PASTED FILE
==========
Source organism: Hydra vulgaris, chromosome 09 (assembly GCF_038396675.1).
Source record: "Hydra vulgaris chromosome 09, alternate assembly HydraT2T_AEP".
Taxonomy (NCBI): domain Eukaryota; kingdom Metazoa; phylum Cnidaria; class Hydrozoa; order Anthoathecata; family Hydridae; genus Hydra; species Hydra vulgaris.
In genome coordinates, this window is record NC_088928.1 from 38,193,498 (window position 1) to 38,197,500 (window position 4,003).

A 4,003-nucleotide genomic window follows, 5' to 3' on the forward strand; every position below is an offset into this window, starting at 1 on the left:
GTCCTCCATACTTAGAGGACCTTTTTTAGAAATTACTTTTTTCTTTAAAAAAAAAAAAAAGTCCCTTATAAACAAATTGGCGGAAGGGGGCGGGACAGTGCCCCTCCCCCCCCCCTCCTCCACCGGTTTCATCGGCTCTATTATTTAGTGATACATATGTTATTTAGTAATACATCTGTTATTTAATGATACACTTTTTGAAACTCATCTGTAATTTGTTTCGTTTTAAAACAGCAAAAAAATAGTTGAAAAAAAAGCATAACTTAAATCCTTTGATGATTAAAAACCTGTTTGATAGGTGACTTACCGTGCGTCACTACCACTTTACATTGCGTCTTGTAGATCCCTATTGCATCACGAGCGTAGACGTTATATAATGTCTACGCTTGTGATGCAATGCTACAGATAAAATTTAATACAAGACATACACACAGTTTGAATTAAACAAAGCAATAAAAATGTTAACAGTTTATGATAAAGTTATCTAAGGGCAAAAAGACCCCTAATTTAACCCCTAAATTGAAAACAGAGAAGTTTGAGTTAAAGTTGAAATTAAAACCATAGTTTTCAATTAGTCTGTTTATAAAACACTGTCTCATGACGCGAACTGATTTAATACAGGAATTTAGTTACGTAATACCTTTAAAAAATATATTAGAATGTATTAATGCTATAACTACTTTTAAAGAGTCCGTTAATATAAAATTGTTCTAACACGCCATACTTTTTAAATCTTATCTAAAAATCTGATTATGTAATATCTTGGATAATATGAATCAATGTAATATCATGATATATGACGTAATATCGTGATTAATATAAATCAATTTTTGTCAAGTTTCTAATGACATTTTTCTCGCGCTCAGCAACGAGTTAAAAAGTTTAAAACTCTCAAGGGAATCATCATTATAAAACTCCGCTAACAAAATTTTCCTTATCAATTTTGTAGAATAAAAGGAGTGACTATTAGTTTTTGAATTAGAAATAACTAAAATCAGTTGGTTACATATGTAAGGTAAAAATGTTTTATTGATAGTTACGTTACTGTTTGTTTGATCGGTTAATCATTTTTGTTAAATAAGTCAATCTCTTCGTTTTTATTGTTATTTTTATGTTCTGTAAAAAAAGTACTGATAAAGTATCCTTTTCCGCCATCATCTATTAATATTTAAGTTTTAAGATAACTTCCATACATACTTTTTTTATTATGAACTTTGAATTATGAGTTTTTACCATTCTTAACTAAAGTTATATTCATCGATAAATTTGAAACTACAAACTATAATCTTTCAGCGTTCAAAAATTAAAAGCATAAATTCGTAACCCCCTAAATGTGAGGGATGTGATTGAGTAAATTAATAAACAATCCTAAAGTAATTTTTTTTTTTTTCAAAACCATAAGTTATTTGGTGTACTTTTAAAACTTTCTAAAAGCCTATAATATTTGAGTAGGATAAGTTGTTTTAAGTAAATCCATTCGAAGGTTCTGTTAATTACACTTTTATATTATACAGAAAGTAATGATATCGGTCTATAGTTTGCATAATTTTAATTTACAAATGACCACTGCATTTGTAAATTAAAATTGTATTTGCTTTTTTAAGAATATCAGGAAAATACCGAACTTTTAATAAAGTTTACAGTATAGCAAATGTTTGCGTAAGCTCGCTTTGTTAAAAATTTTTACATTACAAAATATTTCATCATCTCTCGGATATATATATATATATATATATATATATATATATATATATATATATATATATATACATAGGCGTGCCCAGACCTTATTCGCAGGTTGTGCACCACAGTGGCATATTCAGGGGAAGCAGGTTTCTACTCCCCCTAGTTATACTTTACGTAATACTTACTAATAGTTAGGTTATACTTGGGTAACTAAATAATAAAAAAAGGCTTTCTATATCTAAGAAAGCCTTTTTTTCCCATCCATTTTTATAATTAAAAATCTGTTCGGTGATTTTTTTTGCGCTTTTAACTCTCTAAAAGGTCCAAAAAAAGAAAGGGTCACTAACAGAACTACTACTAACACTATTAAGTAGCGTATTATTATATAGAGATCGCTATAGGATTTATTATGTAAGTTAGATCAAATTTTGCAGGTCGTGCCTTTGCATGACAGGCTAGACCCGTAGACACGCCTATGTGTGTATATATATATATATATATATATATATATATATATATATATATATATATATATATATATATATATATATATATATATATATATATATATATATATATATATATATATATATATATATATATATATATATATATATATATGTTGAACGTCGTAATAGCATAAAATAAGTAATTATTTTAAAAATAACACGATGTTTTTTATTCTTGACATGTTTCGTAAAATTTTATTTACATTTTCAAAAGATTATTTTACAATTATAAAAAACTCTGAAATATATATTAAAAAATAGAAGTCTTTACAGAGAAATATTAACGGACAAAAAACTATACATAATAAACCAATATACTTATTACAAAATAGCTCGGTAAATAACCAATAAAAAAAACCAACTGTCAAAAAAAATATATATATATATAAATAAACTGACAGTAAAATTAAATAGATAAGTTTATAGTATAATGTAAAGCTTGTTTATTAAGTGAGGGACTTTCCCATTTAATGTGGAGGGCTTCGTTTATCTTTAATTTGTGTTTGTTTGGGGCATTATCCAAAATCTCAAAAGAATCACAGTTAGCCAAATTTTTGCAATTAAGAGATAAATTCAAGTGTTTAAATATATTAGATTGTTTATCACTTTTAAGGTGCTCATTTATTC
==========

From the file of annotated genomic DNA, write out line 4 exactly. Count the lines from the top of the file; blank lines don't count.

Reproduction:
In genome coordinates, this window is record NC_088928.1 from 38,193,498 (window position 1) to 38,197,500 (window position 4,003).